Laura-Anne Minkoff-Zern, associate professor of food studies in Falk College, was interviewed for the Syracuse.com story “Why aren’t NY farm workers in the Covid-19 vaccine line?” Minkoff-Zern, an expert on the intersections of food and social justice, comments on the…
WiGiT collaboration expands with addition of new partners
The Seneca Nation of Indians, City College of New York (CCNY), Rochester Institute of Technology (RIT) and BOCES Rockland County have joined WiGiT: The Wireless Grid Innovation Testbed, a National Science Foundation Partnerships for Innovation (PFI) project headed up by Syracuse University School of Information Studies Professor Lee McKnight and Tamal Bose of Virginia Polytechnic Institute and State University (Virginia Tech). The addition of these new partners was announced during a Jan. 28 WiGiT meeting at the Syracuse Center of Excellence in Energy and Environmental Systems.
“I am so pleased that we have teamed up with the Seneca Nation of Indians and are in dialogue with other tribal organizations, as well as universities such as RIT and City College of New York, and schools for students with disabilities,” says SU Associate Provost for Entrepreneurship and Innovation Bruce Kingma. “This kind of collaboration exemplifies Syracuse University’s commitment to Scholarship in Action and to the inclusion of many cultures and views in world-class research, education and innovation.”
The WiGiT project will assist in refining transformative technologies to create markets, bridge the gap between wireless network middleware and grid application layers, and accelerate the commercialization and adoption of new products and services.
“We are happy to assist in developing a new economic sector using wireless grids through definition of open specifications and shared exploration of novel applications developed by students, faculty and companies,” says McKnight, the project’s principal investigator.
During the seventh and most recent WiGiT meeting, keynote speaker Bob Frankston, the co-inventor of electronic spreadsheets and co-developer of home networking, referenced the impact of the WiGiT project during his speech, “Towards Ambient Connectivity.” “For ambient connectivity, WiGiT is a meta-thing,” he says.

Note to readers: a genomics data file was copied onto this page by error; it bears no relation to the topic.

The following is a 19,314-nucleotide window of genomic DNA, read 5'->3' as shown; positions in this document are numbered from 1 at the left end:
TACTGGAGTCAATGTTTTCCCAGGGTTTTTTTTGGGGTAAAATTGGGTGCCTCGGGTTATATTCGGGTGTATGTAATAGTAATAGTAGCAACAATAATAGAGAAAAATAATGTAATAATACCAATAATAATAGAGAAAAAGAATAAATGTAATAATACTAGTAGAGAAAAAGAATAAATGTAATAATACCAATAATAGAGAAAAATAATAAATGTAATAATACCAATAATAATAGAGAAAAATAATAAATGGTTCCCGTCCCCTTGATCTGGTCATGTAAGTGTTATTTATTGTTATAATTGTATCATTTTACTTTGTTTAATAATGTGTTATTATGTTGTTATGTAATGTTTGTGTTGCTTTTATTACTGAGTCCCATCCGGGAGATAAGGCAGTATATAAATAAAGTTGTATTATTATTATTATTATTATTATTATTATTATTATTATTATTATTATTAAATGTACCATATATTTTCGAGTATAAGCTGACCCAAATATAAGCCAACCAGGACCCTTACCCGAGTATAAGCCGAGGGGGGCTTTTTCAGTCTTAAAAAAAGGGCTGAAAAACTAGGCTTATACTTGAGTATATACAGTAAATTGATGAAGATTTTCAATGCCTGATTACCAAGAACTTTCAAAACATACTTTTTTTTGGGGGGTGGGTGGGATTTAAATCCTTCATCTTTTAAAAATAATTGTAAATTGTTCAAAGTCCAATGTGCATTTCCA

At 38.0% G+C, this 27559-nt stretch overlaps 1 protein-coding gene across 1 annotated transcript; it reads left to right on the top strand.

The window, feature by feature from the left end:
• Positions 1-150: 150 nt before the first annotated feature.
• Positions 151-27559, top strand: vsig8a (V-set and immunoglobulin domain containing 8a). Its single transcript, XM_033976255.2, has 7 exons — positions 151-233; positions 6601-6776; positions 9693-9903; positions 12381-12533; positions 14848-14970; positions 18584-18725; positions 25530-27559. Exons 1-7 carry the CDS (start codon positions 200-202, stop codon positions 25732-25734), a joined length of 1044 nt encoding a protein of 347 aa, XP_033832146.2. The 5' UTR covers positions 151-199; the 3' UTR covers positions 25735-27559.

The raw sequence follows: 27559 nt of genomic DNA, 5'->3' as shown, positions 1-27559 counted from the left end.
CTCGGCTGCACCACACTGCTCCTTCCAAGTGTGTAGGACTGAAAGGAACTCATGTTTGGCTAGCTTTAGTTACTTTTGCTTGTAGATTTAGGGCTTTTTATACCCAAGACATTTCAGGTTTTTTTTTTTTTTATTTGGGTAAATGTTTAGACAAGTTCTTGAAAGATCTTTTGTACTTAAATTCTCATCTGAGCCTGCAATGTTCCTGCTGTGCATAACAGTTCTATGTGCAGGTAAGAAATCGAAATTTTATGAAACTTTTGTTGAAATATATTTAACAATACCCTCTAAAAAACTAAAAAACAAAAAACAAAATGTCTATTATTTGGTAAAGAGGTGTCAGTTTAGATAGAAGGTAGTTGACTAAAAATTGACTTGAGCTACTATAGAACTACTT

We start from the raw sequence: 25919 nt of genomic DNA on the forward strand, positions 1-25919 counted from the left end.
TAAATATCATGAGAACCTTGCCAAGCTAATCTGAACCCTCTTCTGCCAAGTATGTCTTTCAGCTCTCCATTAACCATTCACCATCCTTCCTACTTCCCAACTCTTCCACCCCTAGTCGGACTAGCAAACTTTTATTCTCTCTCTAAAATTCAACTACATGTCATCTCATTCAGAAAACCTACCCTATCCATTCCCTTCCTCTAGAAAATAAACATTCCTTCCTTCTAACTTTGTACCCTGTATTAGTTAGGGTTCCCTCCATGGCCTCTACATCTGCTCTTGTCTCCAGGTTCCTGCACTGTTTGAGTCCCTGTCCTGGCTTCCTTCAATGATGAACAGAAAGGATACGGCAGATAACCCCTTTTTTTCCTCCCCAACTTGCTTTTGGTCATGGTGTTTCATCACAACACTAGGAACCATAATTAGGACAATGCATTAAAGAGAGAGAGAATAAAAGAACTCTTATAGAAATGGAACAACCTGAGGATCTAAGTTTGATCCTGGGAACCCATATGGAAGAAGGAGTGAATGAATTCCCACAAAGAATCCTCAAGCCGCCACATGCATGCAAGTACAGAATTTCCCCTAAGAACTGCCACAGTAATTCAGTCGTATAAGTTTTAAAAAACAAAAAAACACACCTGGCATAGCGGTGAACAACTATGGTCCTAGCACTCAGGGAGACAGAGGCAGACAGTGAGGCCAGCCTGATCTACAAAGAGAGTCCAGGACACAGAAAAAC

John Andrews, CEO of WiGiT’s founding partner Wireless Grids Corp., welcomed all the new members. “We look forward to many more organizations joining us in creating the wireless grid future through our collaborative efforts,” he says. “Driving these key technologies to widely accepted industry standards has always been part of WGC’s mission, and we are pleased by WiGiT’s progress in enlisting more supporters of our emerging open specifications.”
The new collaborators on the project hope to use the wireless grid testbed for a variety of projects, ranging from academic curriculum support to network resources for entrepreneurs. “We believe the WiGiT project offers an excellent opportunity for collaboration among our music and content-area teachers to support curriculum integration,” says Catherine Bonet, principal of River View High School, Rockland BOCES in West Nyack, N.Y. “We also believe that this collaboration and curriculum integration will provide a motivating environment for our students to use their passion for music as a springboard for inquiry-based research in the content areas.”
RIT’s faculty has expertise in sensor networks and assists aspiring student entrepreneurs and provides resources for startup ventures. “I am delighted RIT has joined WiGiT to explore research and education opportunities for faculty and student collaboration across campuses, and across nations, on such critical topics as neighborhood notification systems and neighborhood area networks,” says Donald Boyd, RIT vice president for research.
WiGiT collaborator and CCNY professor Myung Lee hopes by pooling his school’s resources and expertise in wireless sensor networks, wireless mesh networks and mobile ad hoc networks, the research team can find greater success. “The research areas at the CCNY significantly overlap with WiGiT’s areas of interest,” Lee says. “We believe this collaboration will be mutually beneficial.”